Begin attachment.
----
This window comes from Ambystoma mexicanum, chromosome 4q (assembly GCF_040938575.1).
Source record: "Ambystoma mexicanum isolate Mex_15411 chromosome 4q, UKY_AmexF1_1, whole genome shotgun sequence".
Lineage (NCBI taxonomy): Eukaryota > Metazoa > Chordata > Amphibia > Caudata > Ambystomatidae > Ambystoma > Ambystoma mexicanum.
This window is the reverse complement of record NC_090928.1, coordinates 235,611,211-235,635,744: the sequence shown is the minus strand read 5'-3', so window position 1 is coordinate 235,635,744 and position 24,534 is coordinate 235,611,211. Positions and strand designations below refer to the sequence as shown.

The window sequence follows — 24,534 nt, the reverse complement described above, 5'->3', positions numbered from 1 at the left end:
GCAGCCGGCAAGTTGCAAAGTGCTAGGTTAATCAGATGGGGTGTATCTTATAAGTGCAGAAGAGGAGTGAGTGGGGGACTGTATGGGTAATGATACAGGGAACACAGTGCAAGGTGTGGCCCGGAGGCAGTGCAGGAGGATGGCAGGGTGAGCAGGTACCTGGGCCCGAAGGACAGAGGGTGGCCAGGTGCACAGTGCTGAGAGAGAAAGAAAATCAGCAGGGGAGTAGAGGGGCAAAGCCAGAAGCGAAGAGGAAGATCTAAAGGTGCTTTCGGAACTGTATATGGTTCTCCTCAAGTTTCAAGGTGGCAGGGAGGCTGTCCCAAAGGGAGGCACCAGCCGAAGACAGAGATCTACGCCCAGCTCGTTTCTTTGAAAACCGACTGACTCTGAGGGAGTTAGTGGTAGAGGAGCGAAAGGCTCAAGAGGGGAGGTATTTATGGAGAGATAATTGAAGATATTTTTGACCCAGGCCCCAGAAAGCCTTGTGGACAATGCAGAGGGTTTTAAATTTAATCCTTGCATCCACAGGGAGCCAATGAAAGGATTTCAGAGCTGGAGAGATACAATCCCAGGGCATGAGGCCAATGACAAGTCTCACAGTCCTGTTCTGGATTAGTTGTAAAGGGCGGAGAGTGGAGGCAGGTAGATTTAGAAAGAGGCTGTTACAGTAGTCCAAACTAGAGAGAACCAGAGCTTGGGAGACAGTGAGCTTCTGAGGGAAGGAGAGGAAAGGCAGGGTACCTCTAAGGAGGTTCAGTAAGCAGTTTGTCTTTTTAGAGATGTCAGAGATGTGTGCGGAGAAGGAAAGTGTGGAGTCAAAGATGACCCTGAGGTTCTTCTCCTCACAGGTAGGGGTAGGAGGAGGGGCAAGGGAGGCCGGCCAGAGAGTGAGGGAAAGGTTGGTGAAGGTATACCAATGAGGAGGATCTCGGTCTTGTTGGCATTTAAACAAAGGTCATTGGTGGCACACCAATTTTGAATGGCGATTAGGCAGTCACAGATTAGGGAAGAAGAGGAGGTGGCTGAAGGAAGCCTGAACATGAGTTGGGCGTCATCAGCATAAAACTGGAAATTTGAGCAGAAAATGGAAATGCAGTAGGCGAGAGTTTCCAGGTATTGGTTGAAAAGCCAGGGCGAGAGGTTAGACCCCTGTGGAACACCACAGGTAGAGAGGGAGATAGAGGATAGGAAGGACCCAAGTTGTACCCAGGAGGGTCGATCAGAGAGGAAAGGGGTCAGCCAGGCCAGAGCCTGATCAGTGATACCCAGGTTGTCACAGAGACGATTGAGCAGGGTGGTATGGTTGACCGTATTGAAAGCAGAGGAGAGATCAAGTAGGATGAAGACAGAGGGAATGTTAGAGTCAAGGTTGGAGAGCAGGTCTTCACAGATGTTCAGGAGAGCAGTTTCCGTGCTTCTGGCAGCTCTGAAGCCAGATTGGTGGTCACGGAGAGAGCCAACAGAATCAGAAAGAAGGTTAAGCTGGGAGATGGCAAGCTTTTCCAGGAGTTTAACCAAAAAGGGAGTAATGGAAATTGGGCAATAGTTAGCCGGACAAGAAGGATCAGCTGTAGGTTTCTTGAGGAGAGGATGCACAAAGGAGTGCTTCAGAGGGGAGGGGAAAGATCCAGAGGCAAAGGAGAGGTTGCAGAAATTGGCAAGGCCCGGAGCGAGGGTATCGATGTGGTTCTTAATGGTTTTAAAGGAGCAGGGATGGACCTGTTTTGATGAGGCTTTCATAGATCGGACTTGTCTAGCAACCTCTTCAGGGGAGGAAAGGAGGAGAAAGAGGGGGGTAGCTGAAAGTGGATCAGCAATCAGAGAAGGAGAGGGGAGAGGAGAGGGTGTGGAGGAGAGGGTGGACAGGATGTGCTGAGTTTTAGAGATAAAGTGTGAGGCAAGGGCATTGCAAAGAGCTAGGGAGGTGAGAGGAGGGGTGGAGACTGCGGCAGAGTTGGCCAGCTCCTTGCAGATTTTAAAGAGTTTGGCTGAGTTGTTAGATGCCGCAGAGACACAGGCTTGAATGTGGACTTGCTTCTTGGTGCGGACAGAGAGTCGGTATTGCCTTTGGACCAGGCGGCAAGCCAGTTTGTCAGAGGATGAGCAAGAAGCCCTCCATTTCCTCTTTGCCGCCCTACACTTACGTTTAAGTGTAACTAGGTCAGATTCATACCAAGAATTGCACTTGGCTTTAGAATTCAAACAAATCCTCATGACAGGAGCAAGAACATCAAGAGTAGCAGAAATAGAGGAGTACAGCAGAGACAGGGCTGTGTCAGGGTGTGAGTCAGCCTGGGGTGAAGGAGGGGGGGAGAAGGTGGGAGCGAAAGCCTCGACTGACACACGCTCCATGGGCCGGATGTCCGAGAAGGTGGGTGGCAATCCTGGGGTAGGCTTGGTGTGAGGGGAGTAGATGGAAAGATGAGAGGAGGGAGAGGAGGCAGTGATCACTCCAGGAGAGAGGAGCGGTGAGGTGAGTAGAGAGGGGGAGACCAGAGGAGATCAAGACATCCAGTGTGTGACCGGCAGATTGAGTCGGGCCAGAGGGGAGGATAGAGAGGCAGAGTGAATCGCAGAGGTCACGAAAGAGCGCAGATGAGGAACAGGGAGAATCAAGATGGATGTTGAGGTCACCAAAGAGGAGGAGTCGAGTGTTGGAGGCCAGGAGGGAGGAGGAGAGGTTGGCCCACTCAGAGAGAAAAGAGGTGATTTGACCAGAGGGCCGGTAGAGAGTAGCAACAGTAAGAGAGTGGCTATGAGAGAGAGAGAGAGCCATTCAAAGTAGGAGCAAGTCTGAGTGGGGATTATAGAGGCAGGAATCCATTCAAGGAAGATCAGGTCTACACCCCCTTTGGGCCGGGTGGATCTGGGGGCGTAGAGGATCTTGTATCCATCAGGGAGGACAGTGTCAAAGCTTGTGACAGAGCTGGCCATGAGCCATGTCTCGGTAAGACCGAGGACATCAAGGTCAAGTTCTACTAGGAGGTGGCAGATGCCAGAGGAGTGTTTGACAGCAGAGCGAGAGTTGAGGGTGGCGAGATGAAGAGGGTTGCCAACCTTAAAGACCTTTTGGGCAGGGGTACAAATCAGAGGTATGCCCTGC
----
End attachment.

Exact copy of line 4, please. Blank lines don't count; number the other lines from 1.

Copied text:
This window is the reverse complement of record NC_090928.1, coordinates 235,611,211-235,635,744: the sequence shown is the minus strand read 5'-3', so window position 1 is coordinate 235,635,744 and position 24,534 is coordinate 235,611,211. Positions and strand designations below refer to the sequence as shown.